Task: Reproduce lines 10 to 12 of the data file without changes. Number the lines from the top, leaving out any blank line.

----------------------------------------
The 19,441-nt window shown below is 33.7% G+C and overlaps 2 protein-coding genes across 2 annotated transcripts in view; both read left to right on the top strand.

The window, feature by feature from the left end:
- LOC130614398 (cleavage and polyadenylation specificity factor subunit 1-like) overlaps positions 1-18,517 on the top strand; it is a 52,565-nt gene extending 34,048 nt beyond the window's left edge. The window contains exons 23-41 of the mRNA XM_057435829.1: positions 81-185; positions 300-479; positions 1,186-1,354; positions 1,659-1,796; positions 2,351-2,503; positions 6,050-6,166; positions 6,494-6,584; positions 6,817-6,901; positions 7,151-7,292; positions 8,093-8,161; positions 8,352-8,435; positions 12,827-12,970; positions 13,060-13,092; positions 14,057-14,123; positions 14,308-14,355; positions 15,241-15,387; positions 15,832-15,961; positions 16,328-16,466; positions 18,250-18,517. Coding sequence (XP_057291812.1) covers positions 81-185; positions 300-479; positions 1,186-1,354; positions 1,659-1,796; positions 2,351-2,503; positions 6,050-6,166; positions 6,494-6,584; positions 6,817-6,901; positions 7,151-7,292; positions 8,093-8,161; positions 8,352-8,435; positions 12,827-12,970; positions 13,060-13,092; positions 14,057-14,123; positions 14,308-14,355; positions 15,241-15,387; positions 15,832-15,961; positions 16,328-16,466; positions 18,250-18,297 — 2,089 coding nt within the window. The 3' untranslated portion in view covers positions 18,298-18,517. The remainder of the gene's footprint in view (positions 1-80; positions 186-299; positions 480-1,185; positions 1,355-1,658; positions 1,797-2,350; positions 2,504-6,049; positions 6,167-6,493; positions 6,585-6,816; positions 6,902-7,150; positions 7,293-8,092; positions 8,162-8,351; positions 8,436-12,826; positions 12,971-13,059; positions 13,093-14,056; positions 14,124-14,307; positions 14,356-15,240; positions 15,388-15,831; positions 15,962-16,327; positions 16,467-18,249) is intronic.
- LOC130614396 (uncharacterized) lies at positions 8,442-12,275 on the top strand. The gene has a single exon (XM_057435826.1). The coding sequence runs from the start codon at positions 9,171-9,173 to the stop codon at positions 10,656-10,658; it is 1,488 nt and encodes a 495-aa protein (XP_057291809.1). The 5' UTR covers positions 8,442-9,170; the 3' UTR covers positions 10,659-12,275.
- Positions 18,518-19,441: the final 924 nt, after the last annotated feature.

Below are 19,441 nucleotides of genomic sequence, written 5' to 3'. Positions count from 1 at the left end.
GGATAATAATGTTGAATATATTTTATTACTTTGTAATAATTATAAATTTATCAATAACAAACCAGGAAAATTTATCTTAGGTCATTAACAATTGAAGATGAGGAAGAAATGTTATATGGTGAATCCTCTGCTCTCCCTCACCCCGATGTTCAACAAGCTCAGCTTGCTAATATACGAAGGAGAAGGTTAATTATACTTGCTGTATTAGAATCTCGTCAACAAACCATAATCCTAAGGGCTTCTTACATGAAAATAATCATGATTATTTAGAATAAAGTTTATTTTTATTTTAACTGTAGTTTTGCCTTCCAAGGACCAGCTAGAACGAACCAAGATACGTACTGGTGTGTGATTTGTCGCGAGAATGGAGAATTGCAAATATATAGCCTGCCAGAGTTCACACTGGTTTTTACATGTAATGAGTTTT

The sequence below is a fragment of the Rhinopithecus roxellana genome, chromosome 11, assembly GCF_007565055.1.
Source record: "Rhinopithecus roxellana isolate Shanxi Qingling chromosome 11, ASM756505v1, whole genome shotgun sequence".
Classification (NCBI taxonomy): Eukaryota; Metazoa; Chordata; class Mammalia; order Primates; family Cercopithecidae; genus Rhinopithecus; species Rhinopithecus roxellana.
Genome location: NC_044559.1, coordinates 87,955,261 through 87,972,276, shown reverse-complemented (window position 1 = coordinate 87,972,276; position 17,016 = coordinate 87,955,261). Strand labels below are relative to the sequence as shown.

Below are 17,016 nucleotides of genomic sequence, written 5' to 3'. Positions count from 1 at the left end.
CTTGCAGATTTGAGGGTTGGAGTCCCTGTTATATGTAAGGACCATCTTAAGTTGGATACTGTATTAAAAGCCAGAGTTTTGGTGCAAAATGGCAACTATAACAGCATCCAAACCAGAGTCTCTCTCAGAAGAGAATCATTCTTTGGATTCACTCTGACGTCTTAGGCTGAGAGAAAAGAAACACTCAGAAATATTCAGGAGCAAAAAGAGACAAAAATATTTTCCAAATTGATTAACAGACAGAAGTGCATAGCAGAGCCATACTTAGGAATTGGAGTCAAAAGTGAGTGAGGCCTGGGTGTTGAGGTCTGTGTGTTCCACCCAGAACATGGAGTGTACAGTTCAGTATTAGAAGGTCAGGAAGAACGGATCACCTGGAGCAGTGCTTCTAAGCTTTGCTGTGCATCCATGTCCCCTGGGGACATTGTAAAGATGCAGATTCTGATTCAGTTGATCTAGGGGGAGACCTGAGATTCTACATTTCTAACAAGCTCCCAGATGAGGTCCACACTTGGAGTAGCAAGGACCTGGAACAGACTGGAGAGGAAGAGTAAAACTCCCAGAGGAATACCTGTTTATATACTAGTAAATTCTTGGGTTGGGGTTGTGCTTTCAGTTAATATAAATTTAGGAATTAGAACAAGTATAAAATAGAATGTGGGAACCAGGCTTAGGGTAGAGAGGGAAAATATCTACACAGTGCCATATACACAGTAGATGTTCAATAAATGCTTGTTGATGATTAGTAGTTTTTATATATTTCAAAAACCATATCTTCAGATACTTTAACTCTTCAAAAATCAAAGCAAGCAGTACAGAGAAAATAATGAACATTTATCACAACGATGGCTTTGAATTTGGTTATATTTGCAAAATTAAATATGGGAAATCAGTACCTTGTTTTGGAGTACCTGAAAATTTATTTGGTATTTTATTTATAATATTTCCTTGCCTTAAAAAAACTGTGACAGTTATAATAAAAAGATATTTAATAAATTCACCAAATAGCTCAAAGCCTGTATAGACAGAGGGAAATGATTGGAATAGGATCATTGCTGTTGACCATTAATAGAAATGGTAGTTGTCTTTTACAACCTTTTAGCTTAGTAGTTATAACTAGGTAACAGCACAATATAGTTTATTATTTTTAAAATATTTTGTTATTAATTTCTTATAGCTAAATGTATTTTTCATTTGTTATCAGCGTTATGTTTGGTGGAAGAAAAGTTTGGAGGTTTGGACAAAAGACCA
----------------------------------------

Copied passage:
Classification (NCBI taxonomy): Eukaryota; Metazoa; Chordata; class Mammalia; order Primates; family Cercopithecidae; genus Rhinopithecus; species Rhinopithecus roxellana.
Genome location: NC_044559.1, coordinates 87,955,261 through 87,972,276, shown reverse-complemented (window position 1 = coordinate 87,972,276; position 17,016 = coordinate 87,955,261). Strand labels below are relative to the sequence as shown.

Below are 17,016 nucleotides of genomic sequence, written 5' to 3'. Positions count from 1 at the left end.